I recently found myself on Eugenie Bouchard’s twin sister’s Instagram page, wishing I was 20 and famous (did I just lose all cred in that first sentence?). Of course, a dozen or so clicks in, I woke up and realized my “research” was not contributing to a positive sense of self. A quick recount of my self-destructive spiral: See, I’m a big tennis fan/player, and Genie’s Canadian, so knowing nothing else, I decided to follow her on Twitter. Keep in mind I’ve only just learned Twitter. I’m not entirely sure how it works, or who to follow (or when to retweet and when to reply, etc. so any advice is appreciated), but Genie seemed like a good start.

Anyway, I see that she’s posted something profound (something along the lines of, “Heyyyy :)”), so I go to her feed to see if our Canadian pride and I would be friends if I were also famous. And then I see all these photos of her and her twin sister being all cute and fun and pretty, so I click on her sister (“Beatrice”) and end up on her Instagram page. Then I find myself wishing I had a sister so we could pose for cute sister-ly photos. Then I feel envious and wish I was a 20 year old professional athlete celebrity with a twin. And just like that, I felt like a complete and utter failure at life.

I’d actually been feeling great before all this went down, thus the scenario epitomized using social media negatively. I realized I was comparing myself, and in doing so felt threatened and competitive and anxious about being who I am and where I’m at. These feelings are kind of old and familiar for me–they come around far less often than they used to, but definitely still emerge in moments where I compare myself to attractive celebrity athletes or my ex’s perfect-seeming fiances. So, today I write how to cope with those feelings of competition/envy/insecurity that come up when we compare ourselves, and how to not let them get in the way of happiness, self-worth, and relationships.


First, let’s quickly go over a couple definitions. In the current psych literature, jealousy and envy are different. Jealousy is when you feel as though something you have is being threatened (e.g. I’m jealous Eugenie Bouchard because my boyfriend thinks she’s the bee’s knees), whereas envy is when someone else has something we want (e.g. I’m envious of Eugenie Bouchard’s fame and youth and forehand). Feeling threatened and competitive are often felt alongside envy and jealousy, as well. Really, all of those feelings are generally uncomfortable. But in case you care, those are the definitions (shout out to my fellow semantics fanatics).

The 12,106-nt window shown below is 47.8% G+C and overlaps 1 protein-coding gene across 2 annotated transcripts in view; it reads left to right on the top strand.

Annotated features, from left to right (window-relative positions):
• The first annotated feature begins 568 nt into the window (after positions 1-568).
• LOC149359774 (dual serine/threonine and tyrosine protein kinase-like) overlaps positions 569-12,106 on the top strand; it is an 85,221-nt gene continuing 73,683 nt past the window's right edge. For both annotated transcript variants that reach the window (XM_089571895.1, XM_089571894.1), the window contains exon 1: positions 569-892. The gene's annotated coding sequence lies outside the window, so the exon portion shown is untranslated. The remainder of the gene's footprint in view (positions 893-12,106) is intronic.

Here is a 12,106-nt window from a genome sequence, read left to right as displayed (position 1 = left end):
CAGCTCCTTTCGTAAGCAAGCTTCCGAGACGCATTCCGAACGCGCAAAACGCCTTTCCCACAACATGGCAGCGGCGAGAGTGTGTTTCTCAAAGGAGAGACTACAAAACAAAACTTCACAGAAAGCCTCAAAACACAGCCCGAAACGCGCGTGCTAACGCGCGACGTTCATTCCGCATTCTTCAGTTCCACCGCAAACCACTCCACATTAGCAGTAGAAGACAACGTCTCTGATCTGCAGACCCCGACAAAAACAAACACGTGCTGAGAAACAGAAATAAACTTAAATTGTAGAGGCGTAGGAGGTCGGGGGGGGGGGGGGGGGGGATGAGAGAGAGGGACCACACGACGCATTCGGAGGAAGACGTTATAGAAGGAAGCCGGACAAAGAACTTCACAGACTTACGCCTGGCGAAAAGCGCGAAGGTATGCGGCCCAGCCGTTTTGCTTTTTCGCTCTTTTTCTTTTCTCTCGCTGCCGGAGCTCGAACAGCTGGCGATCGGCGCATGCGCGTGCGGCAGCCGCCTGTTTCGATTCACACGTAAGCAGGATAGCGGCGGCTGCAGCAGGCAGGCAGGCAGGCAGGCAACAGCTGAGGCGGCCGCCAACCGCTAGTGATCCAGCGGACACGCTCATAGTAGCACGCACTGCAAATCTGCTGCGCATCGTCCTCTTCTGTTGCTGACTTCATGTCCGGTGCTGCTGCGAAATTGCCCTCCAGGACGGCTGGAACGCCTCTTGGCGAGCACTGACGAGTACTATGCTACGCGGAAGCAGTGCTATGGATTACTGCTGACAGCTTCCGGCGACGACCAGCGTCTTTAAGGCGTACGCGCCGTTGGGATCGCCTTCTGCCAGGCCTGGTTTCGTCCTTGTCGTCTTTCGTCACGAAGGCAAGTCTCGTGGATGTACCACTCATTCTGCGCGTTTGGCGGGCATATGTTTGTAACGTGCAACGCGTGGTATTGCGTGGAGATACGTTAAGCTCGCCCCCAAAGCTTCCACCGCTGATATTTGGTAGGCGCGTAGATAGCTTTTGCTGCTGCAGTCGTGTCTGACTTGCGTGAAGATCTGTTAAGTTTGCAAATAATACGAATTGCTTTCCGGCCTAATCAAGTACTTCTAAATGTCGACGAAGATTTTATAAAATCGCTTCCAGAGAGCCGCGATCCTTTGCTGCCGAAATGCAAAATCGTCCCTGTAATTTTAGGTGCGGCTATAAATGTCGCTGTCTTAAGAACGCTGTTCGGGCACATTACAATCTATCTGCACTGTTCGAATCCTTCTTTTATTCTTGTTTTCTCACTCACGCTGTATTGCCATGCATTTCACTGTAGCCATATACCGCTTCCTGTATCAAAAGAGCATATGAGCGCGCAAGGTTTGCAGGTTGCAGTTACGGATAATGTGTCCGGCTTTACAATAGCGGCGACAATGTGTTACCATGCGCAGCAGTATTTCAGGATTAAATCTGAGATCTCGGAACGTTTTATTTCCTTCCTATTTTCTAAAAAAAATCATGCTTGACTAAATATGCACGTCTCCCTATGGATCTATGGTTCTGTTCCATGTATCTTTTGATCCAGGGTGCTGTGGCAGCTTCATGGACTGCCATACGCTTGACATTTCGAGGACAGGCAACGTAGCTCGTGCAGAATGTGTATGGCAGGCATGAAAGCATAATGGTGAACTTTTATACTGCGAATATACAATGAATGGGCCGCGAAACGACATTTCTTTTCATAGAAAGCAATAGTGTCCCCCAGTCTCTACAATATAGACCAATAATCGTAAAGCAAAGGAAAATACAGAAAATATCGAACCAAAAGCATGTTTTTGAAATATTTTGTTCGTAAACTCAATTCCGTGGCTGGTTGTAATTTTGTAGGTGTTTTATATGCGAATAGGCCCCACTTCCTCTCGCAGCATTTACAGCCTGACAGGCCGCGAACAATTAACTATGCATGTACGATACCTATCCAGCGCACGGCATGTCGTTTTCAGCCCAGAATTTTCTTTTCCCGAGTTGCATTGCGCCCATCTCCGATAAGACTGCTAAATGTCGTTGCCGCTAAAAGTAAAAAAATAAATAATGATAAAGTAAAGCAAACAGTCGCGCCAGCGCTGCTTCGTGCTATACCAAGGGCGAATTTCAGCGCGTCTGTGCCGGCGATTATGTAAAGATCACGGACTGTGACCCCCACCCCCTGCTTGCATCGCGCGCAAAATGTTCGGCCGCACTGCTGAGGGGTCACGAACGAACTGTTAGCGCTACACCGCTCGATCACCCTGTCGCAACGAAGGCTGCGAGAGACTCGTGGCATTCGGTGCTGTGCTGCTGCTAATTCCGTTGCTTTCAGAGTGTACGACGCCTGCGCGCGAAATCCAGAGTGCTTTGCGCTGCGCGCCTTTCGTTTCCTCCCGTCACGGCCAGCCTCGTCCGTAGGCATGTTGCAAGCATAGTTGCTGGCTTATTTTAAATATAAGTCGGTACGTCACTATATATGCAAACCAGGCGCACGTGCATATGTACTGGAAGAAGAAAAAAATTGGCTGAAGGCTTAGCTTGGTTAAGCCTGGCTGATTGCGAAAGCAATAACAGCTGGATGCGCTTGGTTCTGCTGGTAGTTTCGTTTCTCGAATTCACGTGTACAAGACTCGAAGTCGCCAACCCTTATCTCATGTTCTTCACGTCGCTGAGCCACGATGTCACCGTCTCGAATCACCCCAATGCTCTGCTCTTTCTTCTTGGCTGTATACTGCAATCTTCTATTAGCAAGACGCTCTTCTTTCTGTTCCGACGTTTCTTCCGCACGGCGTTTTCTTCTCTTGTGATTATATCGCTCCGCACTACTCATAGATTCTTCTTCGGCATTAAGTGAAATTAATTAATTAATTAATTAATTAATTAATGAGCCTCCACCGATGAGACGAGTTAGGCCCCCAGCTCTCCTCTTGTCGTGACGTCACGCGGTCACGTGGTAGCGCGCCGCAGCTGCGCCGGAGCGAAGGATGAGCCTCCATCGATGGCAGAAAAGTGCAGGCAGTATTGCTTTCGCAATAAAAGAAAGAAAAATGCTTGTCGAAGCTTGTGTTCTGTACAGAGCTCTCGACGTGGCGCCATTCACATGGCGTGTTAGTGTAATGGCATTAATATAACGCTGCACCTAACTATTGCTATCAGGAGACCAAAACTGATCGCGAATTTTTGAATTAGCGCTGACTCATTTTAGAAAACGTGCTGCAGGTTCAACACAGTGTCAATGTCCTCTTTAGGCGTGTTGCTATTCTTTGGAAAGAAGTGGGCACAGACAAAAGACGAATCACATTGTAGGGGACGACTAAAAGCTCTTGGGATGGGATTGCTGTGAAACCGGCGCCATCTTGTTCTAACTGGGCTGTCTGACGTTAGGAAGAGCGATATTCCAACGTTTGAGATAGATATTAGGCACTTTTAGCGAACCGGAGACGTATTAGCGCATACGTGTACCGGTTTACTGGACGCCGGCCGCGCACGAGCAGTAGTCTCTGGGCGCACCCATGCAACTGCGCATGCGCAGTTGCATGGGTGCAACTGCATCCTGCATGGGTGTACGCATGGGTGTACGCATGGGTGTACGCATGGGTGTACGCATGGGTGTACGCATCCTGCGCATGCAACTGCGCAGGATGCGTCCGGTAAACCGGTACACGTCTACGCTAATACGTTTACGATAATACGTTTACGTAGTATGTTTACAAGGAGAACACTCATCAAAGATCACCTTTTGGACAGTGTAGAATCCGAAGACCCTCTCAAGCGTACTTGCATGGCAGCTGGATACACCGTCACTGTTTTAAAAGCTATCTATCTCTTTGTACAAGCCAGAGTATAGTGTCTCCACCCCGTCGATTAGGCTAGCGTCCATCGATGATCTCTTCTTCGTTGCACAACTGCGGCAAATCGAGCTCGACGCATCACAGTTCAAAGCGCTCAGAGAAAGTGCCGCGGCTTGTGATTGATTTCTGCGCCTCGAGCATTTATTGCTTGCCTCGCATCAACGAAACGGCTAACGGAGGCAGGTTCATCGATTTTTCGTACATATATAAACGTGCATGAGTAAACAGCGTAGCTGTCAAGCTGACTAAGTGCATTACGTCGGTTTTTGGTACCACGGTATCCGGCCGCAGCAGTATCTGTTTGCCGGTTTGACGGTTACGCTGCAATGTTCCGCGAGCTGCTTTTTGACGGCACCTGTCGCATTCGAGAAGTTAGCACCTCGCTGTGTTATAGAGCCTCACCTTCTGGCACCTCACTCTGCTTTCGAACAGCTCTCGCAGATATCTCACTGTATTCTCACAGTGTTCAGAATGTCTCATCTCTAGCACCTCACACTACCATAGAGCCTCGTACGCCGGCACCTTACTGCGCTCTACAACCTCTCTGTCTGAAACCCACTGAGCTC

1) Tell Yourself It’s OK to Feel the Feelings; It’s What We Do in Response to Them that Effs Shit Up

Envy can be a good thing to a certain extent. It’s helps guide us closer to what we want from ourselves and our lives, and it’s motivating. Jealousy can be good in that it shows we value our relationship or whatever it is that we have and don’t want to lose. So, as I preach most of the time, feeling these feelings is not the bad thing. However, these feelings can be made more difficult if you beat yourself up for feeling them (e.g. “I’m a crazy girlfriend and should be totally OK with my bf’s hot colleague texting him”), or if you allow them to get in the way of your relationships with others (e.g. I stopped hanging out with her because she’s conventionally attractive and I felt ugly in comparison.”), or with yourself (e.g. “I’m not as fun as Beatrice Bouchard, so I’m not good enough.”). So, notice your feelings of jealousy, envy, competition, and threat. Say Hello to them. Befriend them. Make space for them. They’re normal.


2) Think, “It Will Pass”

Good ol’ impermanence, eh? When are you going to shut up about that, one, Megan? I always come back to this one because it applies to EVERYTHING. Your feelings of envy/jealousy/competition will come and go. And come and go again. Be curious about them, be playfully skeptical, and trust that you don’t have to engage in whatever criminal behavior they might be suggesting.

3) Remember There’s Enough Room For All of Us

Feelings of envy and jealousy often develop under the assumption that resources are scarce. Think caveperson days: winter’s coming and there aren’t enough…Buffalo? to go around. Or child-bearing women (romantic, I know). Sometimes, in the case of a specific dude or job or one-of-a-kind item, there is some truth in that logic. But other times, there’s more than enough for everyone and my competition and I can both be successful at whatever it is we’re competing over (unless it’s Wimbledon, but sadly that’s irrelevant for me). Try to adopt more of an “in it together” mindset and remember (for most things) there’s enough room for all of us to be successful.